The rigorous schedule took its toll, and Mr Oshima, 24, killed himself at his home in 1991. His parents took his case to law, and the Tokyo District Court ordered his employer, Dentsu, to pay 126 million yen (pounds 790,000) compensation.
Although deaths from overwork have been contested in lawsuits before, Mr Oshima's is the first case in which a suicide was linked to overwork, according to the Tokyo Labour Standards Bureau. Lawyers for Dentsu had argued that Oshima's personal and family troubles, not his work conditions, were behind his death. The company never forced Oshima to work those hours, Dentsu said, and the company was considering an appeal.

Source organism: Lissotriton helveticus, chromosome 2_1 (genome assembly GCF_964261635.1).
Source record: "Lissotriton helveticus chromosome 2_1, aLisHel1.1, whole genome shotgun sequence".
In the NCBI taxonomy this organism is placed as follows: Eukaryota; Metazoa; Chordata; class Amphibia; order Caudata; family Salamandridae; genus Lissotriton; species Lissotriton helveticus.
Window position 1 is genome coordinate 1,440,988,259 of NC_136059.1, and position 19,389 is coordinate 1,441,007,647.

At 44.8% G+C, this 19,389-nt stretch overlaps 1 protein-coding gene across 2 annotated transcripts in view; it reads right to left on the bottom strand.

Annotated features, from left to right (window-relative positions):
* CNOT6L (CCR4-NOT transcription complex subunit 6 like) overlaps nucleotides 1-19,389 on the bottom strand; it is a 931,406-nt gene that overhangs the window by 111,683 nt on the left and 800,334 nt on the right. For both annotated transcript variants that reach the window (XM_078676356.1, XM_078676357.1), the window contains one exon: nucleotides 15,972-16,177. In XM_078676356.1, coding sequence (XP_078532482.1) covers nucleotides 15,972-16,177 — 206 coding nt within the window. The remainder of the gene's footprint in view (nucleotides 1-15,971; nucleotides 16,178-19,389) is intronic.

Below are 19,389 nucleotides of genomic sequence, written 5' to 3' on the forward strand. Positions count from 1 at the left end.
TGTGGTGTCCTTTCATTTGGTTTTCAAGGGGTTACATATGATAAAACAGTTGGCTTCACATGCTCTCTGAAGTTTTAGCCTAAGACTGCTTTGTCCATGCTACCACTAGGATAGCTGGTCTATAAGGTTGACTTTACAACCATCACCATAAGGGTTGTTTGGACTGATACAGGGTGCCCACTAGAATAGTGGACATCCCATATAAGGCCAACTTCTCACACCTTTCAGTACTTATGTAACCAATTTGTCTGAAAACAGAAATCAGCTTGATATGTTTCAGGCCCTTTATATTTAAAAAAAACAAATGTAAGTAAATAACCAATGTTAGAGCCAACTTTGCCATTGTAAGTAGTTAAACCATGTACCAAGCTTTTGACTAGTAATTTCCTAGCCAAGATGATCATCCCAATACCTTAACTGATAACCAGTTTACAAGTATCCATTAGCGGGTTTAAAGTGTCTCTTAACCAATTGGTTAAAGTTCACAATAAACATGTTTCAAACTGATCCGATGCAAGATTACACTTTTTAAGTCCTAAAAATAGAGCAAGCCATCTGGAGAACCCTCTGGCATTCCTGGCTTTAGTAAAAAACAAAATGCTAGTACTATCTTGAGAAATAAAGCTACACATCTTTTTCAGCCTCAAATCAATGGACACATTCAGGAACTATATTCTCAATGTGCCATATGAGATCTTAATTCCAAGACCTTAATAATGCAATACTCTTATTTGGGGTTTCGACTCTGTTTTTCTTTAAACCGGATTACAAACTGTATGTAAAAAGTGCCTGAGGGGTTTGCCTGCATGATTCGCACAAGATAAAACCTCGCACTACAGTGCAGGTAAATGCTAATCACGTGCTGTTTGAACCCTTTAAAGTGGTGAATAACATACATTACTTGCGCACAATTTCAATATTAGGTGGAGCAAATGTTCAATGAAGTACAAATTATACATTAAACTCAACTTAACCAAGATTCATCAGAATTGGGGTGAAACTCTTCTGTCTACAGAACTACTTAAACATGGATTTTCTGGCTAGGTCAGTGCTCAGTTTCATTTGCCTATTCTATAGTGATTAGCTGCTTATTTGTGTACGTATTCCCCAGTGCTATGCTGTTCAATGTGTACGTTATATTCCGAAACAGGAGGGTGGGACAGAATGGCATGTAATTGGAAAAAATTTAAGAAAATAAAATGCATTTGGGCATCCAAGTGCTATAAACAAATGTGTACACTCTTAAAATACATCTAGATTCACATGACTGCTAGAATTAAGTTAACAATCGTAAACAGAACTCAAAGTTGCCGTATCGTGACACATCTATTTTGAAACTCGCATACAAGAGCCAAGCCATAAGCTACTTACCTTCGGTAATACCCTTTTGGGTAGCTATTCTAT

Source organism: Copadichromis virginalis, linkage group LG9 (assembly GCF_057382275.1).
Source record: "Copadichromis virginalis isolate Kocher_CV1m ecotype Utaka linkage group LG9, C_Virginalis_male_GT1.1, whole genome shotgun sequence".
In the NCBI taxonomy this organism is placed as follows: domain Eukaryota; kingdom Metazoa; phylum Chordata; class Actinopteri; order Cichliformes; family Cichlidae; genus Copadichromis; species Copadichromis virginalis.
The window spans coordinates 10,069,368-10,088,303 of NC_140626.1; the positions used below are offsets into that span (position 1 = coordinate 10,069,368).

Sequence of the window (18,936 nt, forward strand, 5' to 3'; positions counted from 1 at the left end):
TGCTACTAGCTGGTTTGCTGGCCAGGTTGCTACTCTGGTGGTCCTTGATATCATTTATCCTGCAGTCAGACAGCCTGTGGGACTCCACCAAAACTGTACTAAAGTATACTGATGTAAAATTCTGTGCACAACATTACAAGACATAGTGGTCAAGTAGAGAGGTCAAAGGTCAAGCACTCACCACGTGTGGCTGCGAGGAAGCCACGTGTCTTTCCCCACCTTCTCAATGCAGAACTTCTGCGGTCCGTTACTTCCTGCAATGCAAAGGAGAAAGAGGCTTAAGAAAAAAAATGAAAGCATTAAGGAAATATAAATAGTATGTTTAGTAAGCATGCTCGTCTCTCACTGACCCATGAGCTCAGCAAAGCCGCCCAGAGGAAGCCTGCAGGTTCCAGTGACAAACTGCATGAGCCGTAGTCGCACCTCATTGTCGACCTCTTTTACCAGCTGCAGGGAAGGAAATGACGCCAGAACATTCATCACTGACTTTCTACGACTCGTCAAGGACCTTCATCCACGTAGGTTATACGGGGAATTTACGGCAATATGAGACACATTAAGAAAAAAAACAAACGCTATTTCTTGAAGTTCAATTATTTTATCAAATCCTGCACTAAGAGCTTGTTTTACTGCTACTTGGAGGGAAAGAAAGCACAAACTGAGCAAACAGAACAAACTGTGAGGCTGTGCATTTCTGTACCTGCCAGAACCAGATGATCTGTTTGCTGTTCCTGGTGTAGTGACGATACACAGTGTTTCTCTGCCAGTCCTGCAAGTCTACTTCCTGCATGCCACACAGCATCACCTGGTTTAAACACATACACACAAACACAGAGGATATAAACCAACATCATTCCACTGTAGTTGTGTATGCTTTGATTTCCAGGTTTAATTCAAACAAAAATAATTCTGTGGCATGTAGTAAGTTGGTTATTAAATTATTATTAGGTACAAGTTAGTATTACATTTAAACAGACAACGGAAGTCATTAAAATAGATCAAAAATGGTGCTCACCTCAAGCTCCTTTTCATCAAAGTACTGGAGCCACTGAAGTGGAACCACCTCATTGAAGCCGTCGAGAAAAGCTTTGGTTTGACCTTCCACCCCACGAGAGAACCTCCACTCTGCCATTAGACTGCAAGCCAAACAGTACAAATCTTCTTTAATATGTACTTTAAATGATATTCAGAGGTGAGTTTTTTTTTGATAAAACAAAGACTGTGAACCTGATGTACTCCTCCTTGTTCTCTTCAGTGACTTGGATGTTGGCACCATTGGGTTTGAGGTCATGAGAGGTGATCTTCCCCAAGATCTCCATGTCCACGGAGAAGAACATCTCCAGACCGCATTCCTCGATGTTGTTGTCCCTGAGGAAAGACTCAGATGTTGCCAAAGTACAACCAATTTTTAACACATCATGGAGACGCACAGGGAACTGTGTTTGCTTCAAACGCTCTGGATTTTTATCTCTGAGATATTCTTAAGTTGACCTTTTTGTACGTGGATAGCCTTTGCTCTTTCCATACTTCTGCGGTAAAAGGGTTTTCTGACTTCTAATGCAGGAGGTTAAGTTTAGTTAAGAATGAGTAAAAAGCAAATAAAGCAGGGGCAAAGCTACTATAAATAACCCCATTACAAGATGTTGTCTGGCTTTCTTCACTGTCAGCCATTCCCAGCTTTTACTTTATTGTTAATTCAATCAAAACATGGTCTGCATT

Death from overwork, or karoshi, has long been a sensitive issue in Japan. Last year, the Labour Ministry found at least 63 cases of death from overwork. Many Japanese work free overtime and fear they won't have their jobs when they return from long vacations. Such workaholic tendencies are widespread because of intense pressures to conform and to be loyal to their corporate "family".Reuse content